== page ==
The Green Industrial Revolution is underpinned by a series of ambitious targets to reduce the UK’s contribution to climate change by driving down carbon emissions, enacted through policies such as the banning of sales of purely fossil fuel vehicles by 2030 . In order to successfully accelerate the path to Net Zero and deliver on this national effort, organisations across the UK must actively engage with education providers as well as each other to reflect, reinvest, and realign training strategies to equip workforces with the right skills.
The education sector is responding to national requirements to up-skill, re-skill and new-skill workers in key sectors such as automotive, rail, aviation, finance, engineering and manufacturing. Re-skilling those whose roles are shifting, up-skilling others into more technical roles and new-skilling young people into the workforce is key in meeting the rapidly shifting technological and skills demands.
The UK has announced its ambitions to reduce emissions by 78% by 2035, and the importance of achieving Net Zero is acknowledged in the UK Government’s Build Back Better plan for growth. This vision hinges on our ability to reinforce our economic and environmental infrastructure, actively drive the development of skills, and encourage innovation.
Developing the workforces needed to support sustainability and decarbonisation
Linking education with industry requirements is a key mechanism if we are to support sustainability, electrification and the path to Net Zero by driving a pipeline of skills. Businesses need to fully engage with educational institutions if they are to continuously evolve based on their needs. The automotive sector is an example of an industry that is undergoing rapid change with the shift to electric vehicles driven by customer demand and government legislation. Remaining ahead of the curve as an educator is critical in ensuring that skills can be delivered at the point of need rather than waiting until there is excessive demand impacting on productivity and competitiveness.
In order to achieve the Net Zero vision, we need to consider the way that education establishes its priorities in the design of courses to ensure that they are forward looking, flexible and can adapt to rapid change. A focus also needs to be put on the new infrastructures and materials that are being embedded to ensure that new technologies and products can be recycled, reused, and realigned for other second life applications. If we are actively investing in skills and facilities in key areas such as battery technology, automotive electrification as well as power electronics motors and drives, then we need to also ensure that the factories, materials and processes are sustainable, otherwise the impact of reducing carbon emissions via new technologies will not reach its full potential. Embedding sustainability within the curriculum, at all levels, will help to drive not only the shift to greener technologies but also towards ensuring their long-term sustainability by designing and building products that are easier to repair, repurpose or recycle.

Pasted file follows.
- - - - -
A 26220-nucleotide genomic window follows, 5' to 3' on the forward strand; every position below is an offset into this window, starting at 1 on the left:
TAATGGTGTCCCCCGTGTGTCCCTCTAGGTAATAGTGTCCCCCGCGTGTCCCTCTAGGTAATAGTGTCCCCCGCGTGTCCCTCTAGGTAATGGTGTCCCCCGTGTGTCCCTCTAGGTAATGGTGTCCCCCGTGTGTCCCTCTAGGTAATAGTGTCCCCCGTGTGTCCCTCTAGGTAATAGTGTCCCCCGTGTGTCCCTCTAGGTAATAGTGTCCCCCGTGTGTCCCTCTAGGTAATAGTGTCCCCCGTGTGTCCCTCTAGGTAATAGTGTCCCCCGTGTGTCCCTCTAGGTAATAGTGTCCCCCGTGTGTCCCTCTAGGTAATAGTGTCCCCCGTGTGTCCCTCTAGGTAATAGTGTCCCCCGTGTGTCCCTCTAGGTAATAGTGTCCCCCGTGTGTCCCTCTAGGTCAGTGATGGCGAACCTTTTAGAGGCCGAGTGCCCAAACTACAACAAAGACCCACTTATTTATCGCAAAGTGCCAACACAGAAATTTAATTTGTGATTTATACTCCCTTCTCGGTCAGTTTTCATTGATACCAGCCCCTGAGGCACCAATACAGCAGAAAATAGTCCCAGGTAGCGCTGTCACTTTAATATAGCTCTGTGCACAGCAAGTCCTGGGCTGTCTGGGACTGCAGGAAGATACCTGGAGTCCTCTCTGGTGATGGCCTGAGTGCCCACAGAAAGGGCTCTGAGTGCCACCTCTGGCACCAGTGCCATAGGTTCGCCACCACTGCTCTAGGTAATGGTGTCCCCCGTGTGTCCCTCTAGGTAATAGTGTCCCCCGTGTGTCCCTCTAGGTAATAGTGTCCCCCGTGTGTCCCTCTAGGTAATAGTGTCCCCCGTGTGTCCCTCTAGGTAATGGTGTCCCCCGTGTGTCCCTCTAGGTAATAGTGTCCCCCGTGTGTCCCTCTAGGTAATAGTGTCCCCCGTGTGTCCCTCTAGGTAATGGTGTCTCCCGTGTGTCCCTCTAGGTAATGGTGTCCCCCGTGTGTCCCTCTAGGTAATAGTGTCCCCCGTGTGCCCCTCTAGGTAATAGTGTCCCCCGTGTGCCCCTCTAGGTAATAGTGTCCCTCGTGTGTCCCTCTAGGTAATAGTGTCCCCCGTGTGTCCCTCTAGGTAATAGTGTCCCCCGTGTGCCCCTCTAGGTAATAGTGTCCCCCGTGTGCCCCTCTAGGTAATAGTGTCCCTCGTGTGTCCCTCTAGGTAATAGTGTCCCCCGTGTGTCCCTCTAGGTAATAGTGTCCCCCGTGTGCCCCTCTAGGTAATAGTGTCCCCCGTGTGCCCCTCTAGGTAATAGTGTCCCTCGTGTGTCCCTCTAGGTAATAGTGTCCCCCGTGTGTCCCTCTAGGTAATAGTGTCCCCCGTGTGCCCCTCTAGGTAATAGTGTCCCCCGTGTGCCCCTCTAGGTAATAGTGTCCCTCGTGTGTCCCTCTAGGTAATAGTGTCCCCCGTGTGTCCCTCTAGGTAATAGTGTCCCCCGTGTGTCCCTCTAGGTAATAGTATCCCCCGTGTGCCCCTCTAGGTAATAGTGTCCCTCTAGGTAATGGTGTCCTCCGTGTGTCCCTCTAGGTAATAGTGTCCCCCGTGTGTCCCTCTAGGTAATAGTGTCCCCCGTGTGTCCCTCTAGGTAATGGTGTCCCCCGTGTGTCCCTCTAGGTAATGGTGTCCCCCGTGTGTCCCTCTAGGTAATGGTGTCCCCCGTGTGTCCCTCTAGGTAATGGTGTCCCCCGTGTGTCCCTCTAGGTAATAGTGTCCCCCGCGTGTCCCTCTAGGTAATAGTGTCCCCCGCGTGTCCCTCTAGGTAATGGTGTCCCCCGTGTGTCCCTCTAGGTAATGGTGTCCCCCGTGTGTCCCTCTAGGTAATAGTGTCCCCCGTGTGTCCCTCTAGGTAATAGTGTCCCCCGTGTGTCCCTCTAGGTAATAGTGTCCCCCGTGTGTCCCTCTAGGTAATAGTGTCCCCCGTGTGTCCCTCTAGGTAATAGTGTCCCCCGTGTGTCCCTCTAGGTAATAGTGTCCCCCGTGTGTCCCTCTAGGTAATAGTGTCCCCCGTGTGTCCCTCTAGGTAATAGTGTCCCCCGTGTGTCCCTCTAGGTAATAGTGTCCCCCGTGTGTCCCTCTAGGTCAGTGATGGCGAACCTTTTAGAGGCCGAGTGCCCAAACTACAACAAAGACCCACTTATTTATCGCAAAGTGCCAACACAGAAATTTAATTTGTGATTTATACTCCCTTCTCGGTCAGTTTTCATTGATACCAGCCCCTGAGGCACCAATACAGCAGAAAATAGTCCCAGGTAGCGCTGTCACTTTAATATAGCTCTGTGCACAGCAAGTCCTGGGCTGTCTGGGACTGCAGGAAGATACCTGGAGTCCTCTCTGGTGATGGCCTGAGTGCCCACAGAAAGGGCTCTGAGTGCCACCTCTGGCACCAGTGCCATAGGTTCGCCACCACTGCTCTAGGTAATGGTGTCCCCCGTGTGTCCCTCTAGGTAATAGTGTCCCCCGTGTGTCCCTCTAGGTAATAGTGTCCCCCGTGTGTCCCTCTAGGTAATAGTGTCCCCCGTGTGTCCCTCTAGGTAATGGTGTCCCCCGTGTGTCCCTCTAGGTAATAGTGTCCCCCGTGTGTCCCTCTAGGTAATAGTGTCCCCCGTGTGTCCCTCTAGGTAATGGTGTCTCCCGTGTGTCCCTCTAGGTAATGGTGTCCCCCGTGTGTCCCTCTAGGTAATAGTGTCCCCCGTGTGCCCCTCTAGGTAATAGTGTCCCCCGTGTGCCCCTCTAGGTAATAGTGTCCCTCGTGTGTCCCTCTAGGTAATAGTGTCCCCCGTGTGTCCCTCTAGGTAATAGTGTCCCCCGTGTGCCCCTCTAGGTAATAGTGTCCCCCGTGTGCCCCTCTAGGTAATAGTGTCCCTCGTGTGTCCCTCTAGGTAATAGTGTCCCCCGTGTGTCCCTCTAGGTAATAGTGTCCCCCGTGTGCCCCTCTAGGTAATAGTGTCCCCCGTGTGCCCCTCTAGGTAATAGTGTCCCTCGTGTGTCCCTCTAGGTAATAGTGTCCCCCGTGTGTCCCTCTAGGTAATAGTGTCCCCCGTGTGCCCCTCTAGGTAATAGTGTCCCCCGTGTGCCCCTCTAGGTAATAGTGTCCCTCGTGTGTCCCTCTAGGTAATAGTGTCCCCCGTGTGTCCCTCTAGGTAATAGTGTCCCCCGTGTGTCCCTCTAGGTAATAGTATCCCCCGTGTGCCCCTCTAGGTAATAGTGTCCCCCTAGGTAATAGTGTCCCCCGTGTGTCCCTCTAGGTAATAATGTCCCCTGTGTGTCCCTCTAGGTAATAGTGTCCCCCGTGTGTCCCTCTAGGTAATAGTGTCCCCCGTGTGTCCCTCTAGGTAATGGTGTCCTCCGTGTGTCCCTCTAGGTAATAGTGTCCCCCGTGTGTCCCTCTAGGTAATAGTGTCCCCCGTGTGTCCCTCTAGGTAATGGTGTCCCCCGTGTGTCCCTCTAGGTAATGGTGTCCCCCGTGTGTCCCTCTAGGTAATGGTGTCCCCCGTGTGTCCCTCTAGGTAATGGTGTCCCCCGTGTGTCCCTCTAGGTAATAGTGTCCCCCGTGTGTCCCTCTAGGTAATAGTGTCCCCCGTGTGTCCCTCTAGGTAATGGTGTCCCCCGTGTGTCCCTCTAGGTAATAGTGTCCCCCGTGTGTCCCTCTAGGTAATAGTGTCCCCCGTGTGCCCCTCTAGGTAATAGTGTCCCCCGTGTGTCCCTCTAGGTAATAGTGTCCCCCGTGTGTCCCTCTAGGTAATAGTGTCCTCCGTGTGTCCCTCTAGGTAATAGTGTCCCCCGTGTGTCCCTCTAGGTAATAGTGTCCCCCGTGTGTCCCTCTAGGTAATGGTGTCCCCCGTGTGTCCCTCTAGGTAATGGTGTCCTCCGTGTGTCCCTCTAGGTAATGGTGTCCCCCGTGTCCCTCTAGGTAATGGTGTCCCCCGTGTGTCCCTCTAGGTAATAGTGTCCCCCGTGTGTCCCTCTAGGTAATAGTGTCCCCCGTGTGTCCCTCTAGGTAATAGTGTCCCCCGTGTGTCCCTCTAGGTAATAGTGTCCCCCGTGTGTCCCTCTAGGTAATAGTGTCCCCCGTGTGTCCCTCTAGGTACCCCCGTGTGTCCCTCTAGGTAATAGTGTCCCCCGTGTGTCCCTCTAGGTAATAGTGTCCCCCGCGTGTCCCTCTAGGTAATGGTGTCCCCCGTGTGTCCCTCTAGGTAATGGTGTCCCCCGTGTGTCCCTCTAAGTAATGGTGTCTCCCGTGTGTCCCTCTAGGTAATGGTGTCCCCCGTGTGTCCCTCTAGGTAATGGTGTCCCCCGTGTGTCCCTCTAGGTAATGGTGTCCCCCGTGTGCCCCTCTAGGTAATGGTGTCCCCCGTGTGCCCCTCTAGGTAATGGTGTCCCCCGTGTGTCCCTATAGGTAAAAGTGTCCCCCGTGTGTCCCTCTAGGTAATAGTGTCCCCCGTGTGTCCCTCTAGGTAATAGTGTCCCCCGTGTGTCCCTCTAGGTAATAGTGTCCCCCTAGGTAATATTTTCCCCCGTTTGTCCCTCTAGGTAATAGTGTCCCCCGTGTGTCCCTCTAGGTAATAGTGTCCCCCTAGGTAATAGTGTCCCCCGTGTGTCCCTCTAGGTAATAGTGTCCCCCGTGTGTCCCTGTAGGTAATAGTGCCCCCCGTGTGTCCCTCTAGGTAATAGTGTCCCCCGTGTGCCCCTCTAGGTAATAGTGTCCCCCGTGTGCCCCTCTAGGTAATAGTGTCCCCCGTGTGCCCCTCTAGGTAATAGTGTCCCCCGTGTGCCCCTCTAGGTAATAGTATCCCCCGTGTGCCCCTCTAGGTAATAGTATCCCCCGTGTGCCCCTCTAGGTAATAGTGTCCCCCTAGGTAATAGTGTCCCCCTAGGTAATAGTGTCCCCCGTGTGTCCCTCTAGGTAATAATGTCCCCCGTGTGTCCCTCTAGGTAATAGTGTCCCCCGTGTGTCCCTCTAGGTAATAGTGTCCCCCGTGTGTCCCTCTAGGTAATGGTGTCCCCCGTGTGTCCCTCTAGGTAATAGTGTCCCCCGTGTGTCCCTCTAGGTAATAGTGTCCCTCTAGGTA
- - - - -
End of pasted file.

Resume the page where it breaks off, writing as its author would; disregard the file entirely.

This is just one example of how education and businesses need to work together to establish future skills needs in order that appropriate education and training can be delivered at the point of need. A guided approach to engagement, such as the Foresighting process developed by the High Value Manufacturing Catapult to bring industry and education together, establish competency requirements and deliver solutions, can ensure on-going relationships and the identification of skills in the long term.
Promoting lifelong learning
Equally, as new technologies emerge focused on mass electric vehicle consumption, the pace at which the automotive sector is evolving shows that there will, and should, never be an end point when it comes to acquiring new skills. This is comparable across many other industries that are also focusing efforts in the electrification space, for example aerospace, marine and rail. Promoting lifelong learning should be high on the agenda of all businesses and employees to not just keep up with the pace of change but plan for the delivery of future needs and technologies. Investing in skills that allow for greater job mobility will help to ensure the future of the workforce as technologies, and skills needs, shift at an ever-increasing pace.
Embedding a culture of industry engagement with education is critical in ensuring that future skills needs can be met. The focus of filling skills gaps must shift from established needs to future requirements so that emerging competencies can be effectively captured and appropriate training and development established. A sustainable future, in terms of education, is one in which establishments collaborate to elevate one another, sharing resources and experience for the betterment of industry and for the individuals who trust them to provide the education and training they require for their futures. Removing progression blocks will also drive sustainability in the workforce by enhancing retention of staff where they can see that they have options and opportunities within their career.
The Net Zero vision has provided academia and industry with an unparalleled opportunity to come together and drive the capability of the UK forward. However, based on the ambitious timelines and commitments made by the government, new collaborations and partnerships between academia and industry must be developed at pace to drive sustainability both in the contexts of the environment but also in terms of career longevity for individuals.
Find out more about the Degree Apprenticeship provision at WMG, University of Warwick here.
Article originally featured by Engineering Magazine here.